And I can understand Moiraine choosing not to use a shield, Aginor already held the Power, and it is unlikely that she would have been able to shield him. But why didn't he? Ok, maybe all his strength was preoccupied with escaping, but why did she start to scream? Just because he was resisting her weave seems a fairly pathetic thing to wring that scream out of her.

 

And why did she not pull out her angreal? With that in hand, Moiraine would have equalled Aginor, possibly even exceeded him. We have even seen Verin channel through an angreal in her pouch, so why didn't she just use it?

 

As for balefire, though. She probably did not know how. She states just before she uses it that 'she has learned things since the Two Rivers'. That she is 'more dangerous [because of that knowledge'. This almost assuredly is a reference in part to the Balefire.

 

Most people believe she learnt it whilst with Adeleas and Vandene.

 

As Aginor drew on the Power, he started to flesh out, to recuperate so to speak, and in a short moment the effects of the Wheel' turnings disappeared from his appearance. How is that possible? A person can't heal her/himself.

 

We've seen a similar effect in Sharina, who RJ has stated will de-age into her middle years. It is the function of the One Power, which seems to make cell reproduction more efficient (resulting in longer life, higher vitality and resistance to illness). The speed with which Aginor does it possibly has to do with his overdose, or maybe even in the nature of the Eye itself, which seems to exist partially in the World of Dreams.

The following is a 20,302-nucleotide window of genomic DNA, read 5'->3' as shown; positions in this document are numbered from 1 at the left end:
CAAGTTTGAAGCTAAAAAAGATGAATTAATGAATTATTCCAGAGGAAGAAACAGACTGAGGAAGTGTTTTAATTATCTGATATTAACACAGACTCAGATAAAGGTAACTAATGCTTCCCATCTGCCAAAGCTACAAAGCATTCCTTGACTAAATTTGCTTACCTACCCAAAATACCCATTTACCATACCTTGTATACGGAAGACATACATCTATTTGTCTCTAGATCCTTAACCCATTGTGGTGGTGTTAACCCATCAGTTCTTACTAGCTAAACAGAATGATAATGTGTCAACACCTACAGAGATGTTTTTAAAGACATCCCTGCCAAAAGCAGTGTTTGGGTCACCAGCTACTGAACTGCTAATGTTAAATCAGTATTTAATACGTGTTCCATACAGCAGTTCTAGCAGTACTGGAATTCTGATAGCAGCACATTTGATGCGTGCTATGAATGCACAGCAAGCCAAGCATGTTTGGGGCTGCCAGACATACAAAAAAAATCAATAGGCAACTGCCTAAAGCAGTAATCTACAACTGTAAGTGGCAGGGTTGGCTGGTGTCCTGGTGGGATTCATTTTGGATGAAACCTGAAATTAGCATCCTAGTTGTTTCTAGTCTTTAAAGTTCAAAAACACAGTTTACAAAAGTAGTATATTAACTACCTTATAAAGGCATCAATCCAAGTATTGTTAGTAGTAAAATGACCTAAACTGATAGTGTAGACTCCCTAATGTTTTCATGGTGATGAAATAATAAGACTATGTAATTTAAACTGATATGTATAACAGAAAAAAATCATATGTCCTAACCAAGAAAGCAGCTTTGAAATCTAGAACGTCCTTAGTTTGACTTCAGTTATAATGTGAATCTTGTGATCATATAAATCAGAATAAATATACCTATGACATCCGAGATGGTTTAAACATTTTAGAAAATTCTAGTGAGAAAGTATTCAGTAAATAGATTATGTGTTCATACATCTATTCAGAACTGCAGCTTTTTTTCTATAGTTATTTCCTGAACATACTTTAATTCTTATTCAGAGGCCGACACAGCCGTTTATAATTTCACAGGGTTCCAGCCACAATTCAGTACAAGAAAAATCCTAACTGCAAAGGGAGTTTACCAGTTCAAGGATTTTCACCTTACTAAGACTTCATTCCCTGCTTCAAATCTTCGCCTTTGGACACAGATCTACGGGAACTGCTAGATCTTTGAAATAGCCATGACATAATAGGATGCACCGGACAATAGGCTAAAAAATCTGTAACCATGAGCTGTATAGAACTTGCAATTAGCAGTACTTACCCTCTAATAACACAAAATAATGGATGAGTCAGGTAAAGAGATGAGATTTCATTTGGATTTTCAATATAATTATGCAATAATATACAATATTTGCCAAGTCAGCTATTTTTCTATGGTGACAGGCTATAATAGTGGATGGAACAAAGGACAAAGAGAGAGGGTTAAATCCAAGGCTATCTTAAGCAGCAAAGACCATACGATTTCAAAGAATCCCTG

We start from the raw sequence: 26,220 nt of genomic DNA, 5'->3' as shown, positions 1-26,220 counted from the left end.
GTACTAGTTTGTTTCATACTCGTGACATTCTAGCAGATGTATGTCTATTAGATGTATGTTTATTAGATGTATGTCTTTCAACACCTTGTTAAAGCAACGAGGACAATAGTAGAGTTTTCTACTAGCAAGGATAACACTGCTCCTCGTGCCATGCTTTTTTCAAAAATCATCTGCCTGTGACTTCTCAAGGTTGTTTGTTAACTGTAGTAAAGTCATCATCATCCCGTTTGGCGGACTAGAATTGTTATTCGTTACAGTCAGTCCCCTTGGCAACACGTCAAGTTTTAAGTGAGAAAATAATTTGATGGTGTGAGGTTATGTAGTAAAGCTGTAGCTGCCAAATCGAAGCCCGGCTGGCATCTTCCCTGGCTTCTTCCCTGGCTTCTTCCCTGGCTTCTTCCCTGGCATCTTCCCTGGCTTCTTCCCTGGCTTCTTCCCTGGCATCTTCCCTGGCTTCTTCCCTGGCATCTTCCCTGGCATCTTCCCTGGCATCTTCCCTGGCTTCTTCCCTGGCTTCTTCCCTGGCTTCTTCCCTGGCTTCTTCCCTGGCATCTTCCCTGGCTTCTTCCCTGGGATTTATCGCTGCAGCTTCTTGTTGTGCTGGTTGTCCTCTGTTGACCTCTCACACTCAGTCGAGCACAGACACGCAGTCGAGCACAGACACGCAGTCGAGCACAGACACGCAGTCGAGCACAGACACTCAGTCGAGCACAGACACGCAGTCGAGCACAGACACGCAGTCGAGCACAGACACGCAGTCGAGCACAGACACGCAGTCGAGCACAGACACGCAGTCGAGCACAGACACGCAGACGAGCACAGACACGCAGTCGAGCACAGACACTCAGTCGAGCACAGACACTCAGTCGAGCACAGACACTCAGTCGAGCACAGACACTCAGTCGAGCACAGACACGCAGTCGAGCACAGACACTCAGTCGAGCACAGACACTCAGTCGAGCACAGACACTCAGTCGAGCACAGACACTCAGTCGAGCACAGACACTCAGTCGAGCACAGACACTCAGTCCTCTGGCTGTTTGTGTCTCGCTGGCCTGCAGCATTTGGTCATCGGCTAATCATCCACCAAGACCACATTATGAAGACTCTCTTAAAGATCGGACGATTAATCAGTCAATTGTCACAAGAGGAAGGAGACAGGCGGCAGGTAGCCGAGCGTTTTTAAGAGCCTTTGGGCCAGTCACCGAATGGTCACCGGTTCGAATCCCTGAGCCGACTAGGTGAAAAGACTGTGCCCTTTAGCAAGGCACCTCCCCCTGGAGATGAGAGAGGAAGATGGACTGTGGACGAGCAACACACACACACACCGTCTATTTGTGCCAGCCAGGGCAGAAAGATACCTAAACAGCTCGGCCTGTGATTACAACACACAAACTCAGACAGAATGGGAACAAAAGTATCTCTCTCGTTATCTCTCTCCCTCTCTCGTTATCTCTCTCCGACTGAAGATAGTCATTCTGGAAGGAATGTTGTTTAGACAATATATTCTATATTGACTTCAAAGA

--In the DR, just after Rand killed Ishamael, he saw men fighting, 'veiled men' (Aiel), and 'armored men' (Guards from the Stone). He then thrust Callandor and made his little 'I am the Dragon Reborn' speech. The veiled and armored men fell to their knees weeping that the Dragon was Reborn, or something to that extent.

Why would the Aiel do as the others? We have been told many times that the Dragon Reborn is a wetlander prophecy, one they don't give a damn about. I'm yet to see one kneel to He Who Comes With The Dawn, so why the Dragon Reborn?. Maybe they were impressed [scared] by Callandor?

 

I believe RJ admitted this one to be a mistake, and they later corrected it. Not sure.

 

And I often wonder why Bel'al (similarly to Aginor) didn't simply kill Moiraine as well? He had some time before Moiraine produced her small but efficient balefire, but he let her approach. What happened to channelers' speed?

 

He froze. You can see it in the text. At first is arrogant and condescending, wanting it to look like he is batting away fly, this arrogant half-trained child that dares to confront him. He gets off his uber-cool final quip--AND OH MY GOD SHE'S BALEFIRING ME!

 

Bu-bye.

 

He froze.

 

--How big was the ball of fire Semirhage threw at Rand in KoD? Is a hand alone enough of an obstacle to stop the ball?

 

It didn't actually hit his hand, it hit the Dragon Sceptre, which he threw when he realised he couldn't jump aside because Min was behind him. And the ball itself was very cmall--recall that when Cadsuane broke her disguise, she would have broken any other inverted weaves that Semirhage had prepared. The ball of fire was thrown as a reaction to a moment of shock.

 

I was reading another discussion about how Elayne/Nynaeve/Egwene could have died if the FS had cared about that, and if you add in that they seem to make an effort to bite it in conditions they would have turned to their advantage, it gets one wondering just how efficient they are, or whether they are just puffed-up fools whose reputation is undeserved.

 

Nynaeve probably would have been hard to tackle, especially now she has her toys. And Elayne IS under guard, and a palace full of channelers. To get close to her unnoticed would have been dificult, even for Careane--concider the Marilin and Falion attempts to do just that.